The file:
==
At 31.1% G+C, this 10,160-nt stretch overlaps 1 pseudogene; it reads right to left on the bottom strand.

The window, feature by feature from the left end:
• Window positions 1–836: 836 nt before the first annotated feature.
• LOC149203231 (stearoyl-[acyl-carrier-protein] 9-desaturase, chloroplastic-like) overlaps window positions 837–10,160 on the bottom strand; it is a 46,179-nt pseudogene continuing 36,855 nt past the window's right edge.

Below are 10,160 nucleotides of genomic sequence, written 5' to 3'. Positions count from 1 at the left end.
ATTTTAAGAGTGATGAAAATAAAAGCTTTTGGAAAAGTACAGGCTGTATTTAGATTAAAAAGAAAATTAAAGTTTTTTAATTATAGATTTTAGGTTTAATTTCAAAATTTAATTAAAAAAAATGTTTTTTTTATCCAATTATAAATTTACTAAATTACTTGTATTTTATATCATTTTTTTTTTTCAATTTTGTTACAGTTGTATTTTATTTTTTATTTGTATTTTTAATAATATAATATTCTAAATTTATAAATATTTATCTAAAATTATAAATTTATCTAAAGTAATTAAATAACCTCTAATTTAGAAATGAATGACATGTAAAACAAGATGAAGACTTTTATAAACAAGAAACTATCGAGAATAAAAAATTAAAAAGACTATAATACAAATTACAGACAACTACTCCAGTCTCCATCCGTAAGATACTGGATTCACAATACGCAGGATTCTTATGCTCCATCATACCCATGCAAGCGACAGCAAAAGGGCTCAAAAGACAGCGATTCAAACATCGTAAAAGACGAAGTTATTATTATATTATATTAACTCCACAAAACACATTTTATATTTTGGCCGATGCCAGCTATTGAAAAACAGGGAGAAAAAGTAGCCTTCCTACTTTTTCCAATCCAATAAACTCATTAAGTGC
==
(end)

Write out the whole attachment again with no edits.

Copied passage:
At 31.1% G+C, this 10,160-nt stretch overlaps 1 pseudogene; it reads right to left on the bottom strand.

The window, feature by feature from the left end:
• Window positions 1–836: 836 nt before the first annotated feature.
• LOC149203231 (stearoyl-[acyl-carrier-protein] 9-desaturase, chloroplastic-like) overlaps window positions 837–10,160 on the bottom strand; it is a 46,179-nt pseudogene continuing 36,855 nt past the window's right edge.

Below are 10,160 nucleotides of genomic sequence, written 5' to 3'. Positions count from 1 at the left end.
ATTTTAAGAGTGATGAAAATAAAAGCTTTTGGAAAAGTACAGGCTGTATTTAGATTAAAAAGAAAATTAAAGTTTTTTAATTATAGATTTTAGGTTTAATTTCAAAATTTAATTAAAAAAAATGTTTTTTTTATCCAATTATAAATTTACTAAATTACTTGTATTTTATATCATTTTTTTTTTTCAATTTTGTTACAGTTGTATTTTATTTTTTATTTGTATTTTTAATAATATAATATTCTAAATTTATAAATATTTATCTAAAATTATAAATTTATCTAAAGTAATTAAATAACCTCTAATTTAGAAATGAATGACATGTAAAACAAGATGAAGACTTTTATAAACAAGAAACTATCGAGAATAAAAAATTAAAAAGACTATAATACAAATTACAGACAACTACTCCAGTCTCCATCCGTAAGATACTGGATTCACAATACGCAGGATTCTTATGCTCCATCATACCCATGCAAGCGACAGCAAAAGGGCTCAAAAGACAGCGATTCAAACATCGTAAAAGACGAAGTTATTATTATATTATATTAACTCCACAAAACACATTTTATATTTTGGCCGATGCCAGCTATTGAAAAACAGGGAGAAAAAGTAGCCTTCCTACTTTTTCCAATCCAATAAACTCATTAAGTGC